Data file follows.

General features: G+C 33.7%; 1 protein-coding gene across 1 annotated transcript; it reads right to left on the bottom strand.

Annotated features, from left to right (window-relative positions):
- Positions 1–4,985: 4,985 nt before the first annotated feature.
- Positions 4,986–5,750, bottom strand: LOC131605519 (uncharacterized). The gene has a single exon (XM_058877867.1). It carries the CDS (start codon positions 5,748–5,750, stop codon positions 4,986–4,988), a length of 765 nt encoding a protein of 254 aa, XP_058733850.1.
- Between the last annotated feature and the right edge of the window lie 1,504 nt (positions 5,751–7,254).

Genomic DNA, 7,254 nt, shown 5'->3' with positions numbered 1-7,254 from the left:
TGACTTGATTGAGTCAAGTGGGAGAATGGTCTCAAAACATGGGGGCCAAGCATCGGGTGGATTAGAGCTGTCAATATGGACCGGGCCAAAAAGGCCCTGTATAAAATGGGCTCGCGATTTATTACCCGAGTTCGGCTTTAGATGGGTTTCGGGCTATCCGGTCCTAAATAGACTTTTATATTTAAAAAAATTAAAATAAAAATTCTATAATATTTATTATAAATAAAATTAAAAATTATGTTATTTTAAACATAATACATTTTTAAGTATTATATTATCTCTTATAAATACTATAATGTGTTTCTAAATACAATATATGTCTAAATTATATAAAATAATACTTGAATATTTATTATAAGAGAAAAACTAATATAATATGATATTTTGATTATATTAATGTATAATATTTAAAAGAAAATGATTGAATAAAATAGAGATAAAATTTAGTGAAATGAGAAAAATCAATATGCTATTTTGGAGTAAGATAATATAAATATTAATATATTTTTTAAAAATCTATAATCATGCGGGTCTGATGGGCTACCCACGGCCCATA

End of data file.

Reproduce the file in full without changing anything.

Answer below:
General features: G+C 33.7%; 1 protein-coding gene across 1 annotated transcript; it reads right to left on the bottom strand.

Annotated features, from left to right (window-relative positions):
- Positions 1–4,985: 4,985 nt before the first annotated feature.
- Positions 4,986–5,750, bottom strand: LOC131605519 (uncharacterized). The gene has a single exon (XM_058877867.1). It carries the CDS (start codon positions 5,748–5,750, stop codon positions 4,986–4,988), a length of 765 nt encoding a protein of 254 aa, XP_058733850.1.
- Between the last annotated feature and the right edge of the window lie 1,504 nt (positions 5,751–7,254).

Genomic DNA, 7,254 nt, shown 5'->3' with positions numbered 1-7,254 from the left:
TGACTTGATTGAGTCAAGTGGGAGAATGGTCTCAAAACATGGGGGCCAAGCATCGGGTGGATTAGAGCTGTCAATATGGACCGGGCCAAAAAGGCCCTGTATAAAATGGGCTCGCGATTTATTACCCGAGTTCGGCTTTAGATGGGTTTCGGGCTATCCGGTCCTAAATAGACTTTTATATTTAAAAAAATTAAAATAAAAATTCTATAATATTTATTATAAATAAAATTAAAAATTATGTTATTTTAAACATAATACATTTTTAAGTATTATATTATCTCTTATAAATACTATAATGTGTTTCTAAATACAATATATGTCTAAATTATATAAAATAATACTTGAATATTTATTATAAGAGAAAAACTAATATAATATGATATTTTGATTATATTAATGTATAATATTTAAAAGAAAATGATTGAATAAAATAGAGATAAAATTTAGTGAAATGAGAAAAATCAATATGCTATTTTGGAGTAAGATAATATAAATATTAATATATTTTTTAAAAATCTATAATCATGCGGGTCTGATGGGCTACCCACGGCCCATA